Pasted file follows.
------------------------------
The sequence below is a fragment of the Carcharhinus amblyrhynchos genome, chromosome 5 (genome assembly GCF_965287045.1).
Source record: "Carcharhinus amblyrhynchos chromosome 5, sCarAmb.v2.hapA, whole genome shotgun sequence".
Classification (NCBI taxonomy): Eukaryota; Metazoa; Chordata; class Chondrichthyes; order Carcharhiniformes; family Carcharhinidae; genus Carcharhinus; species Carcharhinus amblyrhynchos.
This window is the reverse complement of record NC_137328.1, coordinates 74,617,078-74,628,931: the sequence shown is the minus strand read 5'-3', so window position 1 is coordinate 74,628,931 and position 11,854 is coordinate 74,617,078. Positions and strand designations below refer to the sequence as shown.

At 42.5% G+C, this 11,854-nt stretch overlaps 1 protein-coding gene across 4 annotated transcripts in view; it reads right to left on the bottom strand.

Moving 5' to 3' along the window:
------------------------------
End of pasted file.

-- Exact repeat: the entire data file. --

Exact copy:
The sequence below is a fragment of the Carcharhinus amblyrhynchos genome, chromosome 5 (genome assembly GCF_965287045.1).
Source record: "Carcharhinus amblyrhynchos chromosome 5, sCarAmb.v2.hapA, whole genome shotgun sequence".
Classification (NCBI taxonomy): Eukaryota; Metazoa; Chordata; class Chondrichthyes; order Carcharhiniformes; family Carcharhinidae; genus Carcharhinus; species Carcharhinus amblyrhynchos.
This window is the reverse complement of record NC_137328.1, coordinates 74,617,078-74,628,931: the sequence shown is the minus strand read 5'-3', so window position 1 is coordinate 74,628,931 and position 11,854 is coordinate 74,617,078. Positions and strand designations below refer to the sequence as shown.

At 42.5% G+C, this 11,854-nt stretch overlaps 1 protein-coding gene across 4 annotated transcripts in view; it reads right to left on the bottom strand.

Moving 5' to 3' along the window: